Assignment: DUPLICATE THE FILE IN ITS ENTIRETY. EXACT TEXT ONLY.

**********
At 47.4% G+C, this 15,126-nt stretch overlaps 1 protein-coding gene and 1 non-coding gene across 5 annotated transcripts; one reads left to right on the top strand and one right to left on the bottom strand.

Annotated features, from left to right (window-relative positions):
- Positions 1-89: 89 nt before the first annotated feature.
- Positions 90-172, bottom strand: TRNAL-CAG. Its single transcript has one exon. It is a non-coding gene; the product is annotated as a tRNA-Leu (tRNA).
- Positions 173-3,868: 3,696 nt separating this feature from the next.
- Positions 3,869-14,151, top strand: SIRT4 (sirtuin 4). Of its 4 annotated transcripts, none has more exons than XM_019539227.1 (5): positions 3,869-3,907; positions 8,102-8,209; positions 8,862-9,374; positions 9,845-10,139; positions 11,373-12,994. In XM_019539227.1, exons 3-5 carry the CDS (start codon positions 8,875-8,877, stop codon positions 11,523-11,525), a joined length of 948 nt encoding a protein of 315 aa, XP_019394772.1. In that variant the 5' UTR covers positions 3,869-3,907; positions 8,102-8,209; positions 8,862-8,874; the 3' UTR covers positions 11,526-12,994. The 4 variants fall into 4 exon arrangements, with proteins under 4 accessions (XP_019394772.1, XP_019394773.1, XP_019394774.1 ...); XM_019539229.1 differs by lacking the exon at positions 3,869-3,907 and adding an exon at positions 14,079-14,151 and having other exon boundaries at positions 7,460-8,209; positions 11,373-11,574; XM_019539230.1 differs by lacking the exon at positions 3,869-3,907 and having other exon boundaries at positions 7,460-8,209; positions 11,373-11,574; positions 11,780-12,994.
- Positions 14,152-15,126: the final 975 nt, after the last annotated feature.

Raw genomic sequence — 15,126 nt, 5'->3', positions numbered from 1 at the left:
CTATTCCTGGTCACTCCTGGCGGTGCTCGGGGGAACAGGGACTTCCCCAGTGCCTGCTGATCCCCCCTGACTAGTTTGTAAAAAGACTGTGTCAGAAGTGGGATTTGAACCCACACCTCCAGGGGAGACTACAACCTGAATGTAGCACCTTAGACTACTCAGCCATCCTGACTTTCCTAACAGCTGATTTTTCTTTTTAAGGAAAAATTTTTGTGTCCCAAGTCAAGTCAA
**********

At 47.4% G+C, this 15,126-nt stretch overlaps 1 protein-coding gene and 1 non-coding gene across 5 annotated transcripts; one reads left to right on the top strand and one right to left on the bottom strand.

Annotated features, from left to right (window-relative positions):
- Positions 1-89: 89 nt before the first annotated feature.
- Positions 90-172, bottom strand: TRNAL-CAG. Its single transcript has one exon. It is a non-coding gene; the product is annotated as a tRNA-Leu (tRNA).
- Positions 173-3,868: 3,696 nt separating this feature from the next.
- Positions 3,869-14,151, top strand: SIRT4 (sirtuin 4). Of its 4 annotated transcripts, none has more exons than XM_019539227.1 (5): positions 3,869-3,907; positions 8,102-8,209; positions 8,862-9,374; positions 9,845-10,139; positions 11,373-12,994. In XM_019539227.1, exons 3-5 carry the CDS (start codon positions 8,875-8,877, stop codon positions 11,523-11,525), a joined length of 948 nt encoding a protein of 315 aa, XP_019394772.1. In that variant the 5' UTR covers positions 3,869-3,907; positions 8,102-8,209; positions 8,862-8,874; the 3' UTR covers positions 11,526-12,994. The 4 variants fall into 4 exon arrangements, with proteins under 4 accessions (XP_019394772.1, XP_019394773.1, XP_019394774.1 ...); XM_019539229.1 differs by lacking the exon at positions 3,869-3,907 and adding an exon at positions 14,079-14,151 and having other exon boundaries at positions 7,460-8,209; positions 11,373-11,574; XM_019539230.1 differs by lacking the exon at positions 3,869-3,907 and having other exon boundaries at positions 7,460-8,209; positions 11,373-11,574; positions 11,780-12,994.
- Positions 14,152-15,126: the final 975 nt, after the last annotated feature.

Raw genomic sequence — 15,126 nt, 5'->3', positions numbered from 1 at the left:
CTATTCCTGGTCACTCCTGGCGGTGCTCGGGGGAACAGGGACTTCCCCAGTGCCTGCTGATCCCCCCTGACTAGTTTGTAAAAAGACTGTGTCAGAAGTGGGATTTGAACCCACACCTCCAGGGGAGACTACAACCTGAATGTAGCACCTTAGACTACTCAGCCATCCTGACTTTCCTAACAGCTGATTTTTCTTTTTAAGGAAAAATTTTTGTGTCCCAAGTCAAGTCAA